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How young newcomers can prepare for the Canadian workforce

Young newcomers to Canada have a future filled with possibility. The opportunity to go to school, start work and find a fulfilling career is very exciting. At the same time, settling into a new country, and, possibly, a new language can be difficult. With the proper tools, knowledge and support, young newcomers can build the foundation for a successful future in Canada. Here are some important steps newcomer youth can take to prepare for a successful entry into the Canadian workforce.

Gain Canadian work experience

Everyone joining the workforce needs to start somewhere. Employers in Canada look for job candidates whose education and skill set will be valuable in the workplace. But young people don’t need wait to finish school to gain experience. Instead, they can gain tangible work experience through some of the following options:

  • Co-operative Education: Co-ops allow students to study and gain experience in a specific field of work at the same time. The co-op is supervised and evaluated by the employer and the school together. Consult with a high school guidance counselor to learn more about co-op opportunities.
  • Job Fairs: A job fair is where employers present information about their company or industry to potential employees. You can find job fair events near you by searching online, or by checking with your local high school or library. Jobs Canada also lists job fairs across the country, and offers this handy checklist to help you prepare.
  • Volunteering: There are countless local organizations that benefit from the hard work and dedication of volunteers. Volunteering allows you to develop new connections and gain important skills for the workforce. Volunteer Canada, for example, can be a great resource to find volunteer work.

Improve English language skills

Proficient English is essential to success in the Canadian job market. Most post-secondary institutions have English training programs available to students if English is not their first language. There are also language classes available that are funded by the Government of Canada.

Develop a resume

A resume is a document that tells a detailed story about your education, skills and work-related experience. Prospective employers will use your resume to evaluate if you are qualified for a job. Typically, an employer will review your resume before meeting you in person, so it is crucial that your resume be well written and reflective of your strengths and talents as a potential employee. The Government of Canada offers some tips for writing a good resume.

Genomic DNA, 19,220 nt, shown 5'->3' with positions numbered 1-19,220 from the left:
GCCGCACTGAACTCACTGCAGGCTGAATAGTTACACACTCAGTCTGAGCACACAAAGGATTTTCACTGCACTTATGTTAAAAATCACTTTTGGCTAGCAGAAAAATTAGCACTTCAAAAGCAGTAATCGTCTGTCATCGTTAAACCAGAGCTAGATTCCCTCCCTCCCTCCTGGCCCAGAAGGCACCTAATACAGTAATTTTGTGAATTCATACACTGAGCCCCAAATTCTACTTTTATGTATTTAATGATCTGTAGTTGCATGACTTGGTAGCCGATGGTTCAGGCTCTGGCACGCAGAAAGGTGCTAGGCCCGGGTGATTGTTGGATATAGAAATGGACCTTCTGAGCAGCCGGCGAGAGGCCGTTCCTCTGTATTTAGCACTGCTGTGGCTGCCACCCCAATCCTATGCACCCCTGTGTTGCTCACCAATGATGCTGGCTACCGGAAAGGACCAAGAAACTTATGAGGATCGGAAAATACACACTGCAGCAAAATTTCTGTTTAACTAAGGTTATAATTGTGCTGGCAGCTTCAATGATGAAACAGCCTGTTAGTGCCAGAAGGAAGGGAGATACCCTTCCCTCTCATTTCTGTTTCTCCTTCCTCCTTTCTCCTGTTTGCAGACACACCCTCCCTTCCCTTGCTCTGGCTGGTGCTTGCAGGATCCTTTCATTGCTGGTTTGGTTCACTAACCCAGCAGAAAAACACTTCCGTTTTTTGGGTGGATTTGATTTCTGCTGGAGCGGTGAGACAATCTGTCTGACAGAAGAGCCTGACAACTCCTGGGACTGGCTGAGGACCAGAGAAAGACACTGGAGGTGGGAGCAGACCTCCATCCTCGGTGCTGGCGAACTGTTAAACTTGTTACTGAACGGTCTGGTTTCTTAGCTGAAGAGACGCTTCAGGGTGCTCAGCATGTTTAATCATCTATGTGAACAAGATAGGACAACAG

Find a local mentoring program

Canada offers several organizations and programs geared toward mentoring youth to ensure they have the tools and resources they need for a successful future. Scotiabank is proud to partner with one such organization: Pathways to Education. Pathways to Education is a national charitable organization that creates positive social change by supporting youth living in low-income communities to overcome barriers to education, graduate high school and gain the foundation to a bright future in Canada.

Scotiabank recently announced a $750,000 investment to support newcomer and immigrant youth enrolled in the Pathways program. Scotiabank’s pledge will create access for newcomer youth to a network of community support, including English language tutors, settlement services and employment skills training. Scotiabank hopes this investment will help young people gain life-long skills and knowledge that will lead them on a path toward a successful career and future in Canada.

By adopting the practices listed above, young newcomers can feel confident about entering the Canadian workforce. In addition to career goals, young newcomers should also start thinking about their financial future in Canada. The Scotiabank StartRight program connects newcomers with experienced Financial Advisors to learn about the Canadian financial system, help them reach personal financial goals through advice and provide resources and banking benefits.

Legal Disclaimer: This article is provided for information purposes only. It is not to be relied upon as investment advice or guarantees about the future, nor should it be considered a recommendation to buy or sell. Information contained in this article, including information relating to interest rates, market conditions, tax rules, and other investment factors are subject to change without notice and The Bank of Nova Scotia is not responsible to update this information. All third party sources are believed to be accurate and reliable as of the date of publication and The Bank of Nova Scotia does not guarantee its accuracy or reliability. Readers should consult their own professional advisor for specific investment and/or tax advice tailored to their needs to ensure that individual circumstances are considered properly and action is taken based on the latest available information.